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LGBTQ Equality and Justice Beyond Marriage

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The Defense of Marriage Act (DOMA) should be struck down. There's no doubt that it's discriminatory, unconstitutional and impacts LGBTQ communities in ways that are problematic and damaging. This damage is particularly drastic and tangible in the context of immigration, social security, bereavement benefits, and other federal programs that are distributed to LGBTQ people unequally, if at all.

However, while getting caught up in the excitement of what's going on at the Supreme Court, it's important to ask why these benefits and basic rights are tied to marriage at all. It's important to ask why healthcare and federal programs that are ostensibly meant to keep us healthy, safe, and out of poverty are often only fully accessible to those who choose to get married. And if in order to get these benefits, marriage is required, how that requirement marginalizes and disadvantages people who cannot or choose not to get married, in ways that LGBTQ people are currently marginalized and disadvantaged.

My personal opinion is that all people should have the freedom to structure their relationships in whichever way they chose, whether the government is involved or not, regardless of gender identity or sexual orientation. I also believe, though, that things like healthcare, federal anti-poverty measures, housing, and other forms of economic justice should not be tied to whether or not a person chooses to marry, a position which has been articulated in great detail by scholars like Nancy Polikoff and groups like Beyond Marriage.

While the debate around marriage is an important one, it's also important to recognize that LGBTQ justice is not just, or even primarily, about marriage--especially for those people who are still struggling to have their most basic needs met.

According to the National Transgender Discrimination Survey (NTDS), trans communities in particular experience disproportionately high levels of poverty, homelessness, lack of basic healthcare and unemployment because of systemic discrimination that our current laws, for the most part, do not recognize or protect us from. Trans people all over the country, in every age group, are becoming more visible, and with that visibility, experiencing a backlash against their ability to access accommodations and systems as basic and important as bathrooms, comprehensive healthcare, safe schools, or freedom from over-criminalization and policing. Not to mention, the serious epidemic of murder and assault, particularly against trans women of color, that has gone largely unnoticed by mainstream media. This type of animus is also responsible for the disproportionately high suicide rates among trans youth and adults that exist not just because of bullying in school, but because of pervasive and suffocating everyday discrimination, legally and interpersonally, that seeks to invalidate and undermine what people know to be the most fundamental truths about who they are and how they want to be recognized.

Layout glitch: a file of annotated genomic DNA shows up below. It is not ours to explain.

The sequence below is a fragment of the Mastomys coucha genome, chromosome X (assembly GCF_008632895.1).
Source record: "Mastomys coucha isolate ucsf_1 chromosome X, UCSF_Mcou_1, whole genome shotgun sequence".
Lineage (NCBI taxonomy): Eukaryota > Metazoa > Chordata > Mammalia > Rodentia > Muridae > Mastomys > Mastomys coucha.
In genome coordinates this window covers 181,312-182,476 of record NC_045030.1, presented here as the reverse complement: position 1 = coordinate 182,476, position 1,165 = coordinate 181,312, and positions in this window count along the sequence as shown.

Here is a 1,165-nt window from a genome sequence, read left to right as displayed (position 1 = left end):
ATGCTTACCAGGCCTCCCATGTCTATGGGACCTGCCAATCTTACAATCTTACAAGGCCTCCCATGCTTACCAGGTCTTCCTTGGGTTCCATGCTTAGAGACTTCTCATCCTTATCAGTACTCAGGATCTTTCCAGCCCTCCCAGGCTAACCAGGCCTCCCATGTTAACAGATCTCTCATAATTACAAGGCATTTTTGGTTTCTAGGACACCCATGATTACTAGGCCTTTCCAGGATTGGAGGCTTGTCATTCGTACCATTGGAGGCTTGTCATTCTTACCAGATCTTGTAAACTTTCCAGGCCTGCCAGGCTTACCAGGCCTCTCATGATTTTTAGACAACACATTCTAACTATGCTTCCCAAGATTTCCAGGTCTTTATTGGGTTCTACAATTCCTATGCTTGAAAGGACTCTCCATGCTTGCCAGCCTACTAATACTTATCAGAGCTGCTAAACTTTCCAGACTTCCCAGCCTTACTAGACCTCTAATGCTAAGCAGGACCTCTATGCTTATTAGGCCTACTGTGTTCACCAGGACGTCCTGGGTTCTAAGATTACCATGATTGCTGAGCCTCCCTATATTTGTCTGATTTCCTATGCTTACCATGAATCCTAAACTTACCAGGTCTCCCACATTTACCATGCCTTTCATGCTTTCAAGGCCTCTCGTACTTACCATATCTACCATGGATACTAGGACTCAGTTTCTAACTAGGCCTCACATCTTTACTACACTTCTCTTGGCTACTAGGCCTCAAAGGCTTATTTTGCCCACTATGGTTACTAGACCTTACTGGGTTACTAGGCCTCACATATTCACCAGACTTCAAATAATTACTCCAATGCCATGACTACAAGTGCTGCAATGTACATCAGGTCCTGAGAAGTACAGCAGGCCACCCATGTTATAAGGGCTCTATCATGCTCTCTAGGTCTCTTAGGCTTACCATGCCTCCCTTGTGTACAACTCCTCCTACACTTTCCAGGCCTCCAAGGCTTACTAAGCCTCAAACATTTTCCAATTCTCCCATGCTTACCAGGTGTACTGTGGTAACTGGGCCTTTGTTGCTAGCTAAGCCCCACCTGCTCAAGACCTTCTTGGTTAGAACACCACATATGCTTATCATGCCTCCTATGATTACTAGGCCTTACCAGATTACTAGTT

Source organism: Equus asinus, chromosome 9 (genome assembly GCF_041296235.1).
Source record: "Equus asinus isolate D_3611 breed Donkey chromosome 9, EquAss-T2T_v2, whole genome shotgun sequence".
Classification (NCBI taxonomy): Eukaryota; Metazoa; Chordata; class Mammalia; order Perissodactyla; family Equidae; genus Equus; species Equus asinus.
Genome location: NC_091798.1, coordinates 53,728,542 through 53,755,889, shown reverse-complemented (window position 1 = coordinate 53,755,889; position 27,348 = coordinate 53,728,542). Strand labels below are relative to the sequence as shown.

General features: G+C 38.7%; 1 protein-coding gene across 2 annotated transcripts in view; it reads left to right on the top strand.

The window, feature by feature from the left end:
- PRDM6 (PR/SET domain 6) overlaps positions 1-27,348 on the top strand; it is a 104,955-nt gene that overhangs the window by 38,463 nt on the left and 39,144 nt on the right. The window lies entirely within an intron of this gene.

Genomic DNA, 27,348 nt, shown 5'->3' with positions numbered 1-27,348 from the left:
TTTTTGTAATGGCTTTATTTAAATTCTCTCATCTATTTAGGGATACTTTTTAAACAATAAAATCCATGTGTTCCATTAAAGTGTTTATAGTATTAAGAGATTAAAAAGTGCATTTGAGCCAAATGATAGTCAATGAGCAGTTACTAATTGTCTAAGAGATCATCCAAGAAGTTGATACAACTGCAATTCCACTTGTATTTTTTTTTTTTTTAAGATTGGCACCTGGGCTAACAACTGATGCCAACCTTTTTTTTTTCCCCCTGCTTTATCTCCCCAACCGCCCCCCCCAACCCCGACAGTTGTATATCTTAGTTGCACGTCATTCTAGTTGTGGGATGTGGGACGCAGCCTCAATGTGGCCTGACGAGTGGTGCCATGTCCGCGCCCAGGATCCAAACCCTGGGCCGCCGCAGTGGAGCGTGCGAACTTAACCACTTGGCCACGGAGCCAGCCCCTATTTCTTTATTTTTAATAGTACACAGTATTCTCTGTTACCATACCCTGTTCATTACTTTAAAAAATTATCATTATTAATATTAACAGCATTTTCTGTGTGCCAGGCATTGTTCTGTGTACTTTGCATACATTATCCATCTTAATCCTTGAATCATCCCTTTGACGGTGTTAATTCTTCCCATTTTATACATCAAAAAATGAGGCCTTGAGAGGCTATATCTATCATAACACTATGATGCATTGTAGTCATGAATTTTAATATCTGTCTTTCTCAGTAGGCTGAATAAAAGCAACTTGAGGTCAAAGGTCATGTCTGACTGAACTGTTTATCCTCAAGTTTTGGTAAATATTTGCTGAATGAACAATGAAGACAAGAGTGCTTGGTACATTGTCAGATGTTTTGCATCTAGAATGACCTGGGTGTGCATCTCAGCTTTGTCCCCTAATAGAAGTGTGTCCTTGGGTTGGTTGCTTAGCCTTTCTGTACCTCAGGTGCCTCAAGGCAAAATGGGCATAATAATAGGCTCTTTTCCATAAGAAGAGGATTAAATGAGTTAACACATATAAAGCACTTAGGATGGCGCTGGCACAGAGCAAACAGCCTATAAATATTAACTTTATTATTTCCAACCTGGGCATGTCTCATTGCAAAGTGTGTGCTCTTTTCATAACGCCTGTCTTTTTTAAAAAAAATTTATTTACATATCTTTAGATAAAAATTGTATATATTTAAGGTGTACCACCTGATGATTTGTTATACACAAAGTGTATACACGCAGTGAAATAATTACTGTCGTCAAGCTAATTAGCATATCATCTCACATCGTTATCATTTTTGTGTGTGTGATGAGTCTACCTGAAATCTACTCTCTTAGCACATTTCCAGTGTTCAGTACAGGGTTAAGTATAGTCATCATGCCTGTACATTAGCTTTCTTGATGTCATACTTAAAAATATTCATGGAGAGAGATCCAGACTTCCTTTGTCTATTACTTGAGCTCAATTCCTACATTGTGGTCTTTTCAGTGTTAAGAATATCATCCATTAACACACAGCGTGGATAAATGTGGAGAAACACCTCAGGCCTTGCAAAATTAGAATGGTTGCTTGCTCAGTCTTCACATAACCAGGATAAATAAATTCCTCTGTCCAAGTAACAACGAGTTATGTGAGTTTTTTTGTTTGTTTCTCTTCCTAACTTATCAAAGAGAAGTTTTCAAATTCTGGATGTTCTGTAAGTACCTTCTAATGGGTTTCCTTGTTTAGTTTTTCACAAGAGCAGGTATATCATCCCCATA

Hopefully DOMA will be struck down. Hopefully we'll be able to wake up to a world soon where at least one federal law that hurts LGBTQ people is no longer on the books.

But in debating what justice and equality for LGBTQ communities looks like, how historic this moment is, and what other historic accomplishments are yet to be had, it's important for us to consciously support all types of relationships (married or not) and all forms of justice, particularly racial and economic justice, within LGBTQ communities.

We also can't forget that there is still an overwhelming number of LGBTQ people whose most basic needs are not being met and who will still need all of the vigorous attention and enthusiasm that marriage equality has received from so many people in the past several months, even if DOMA is struck down.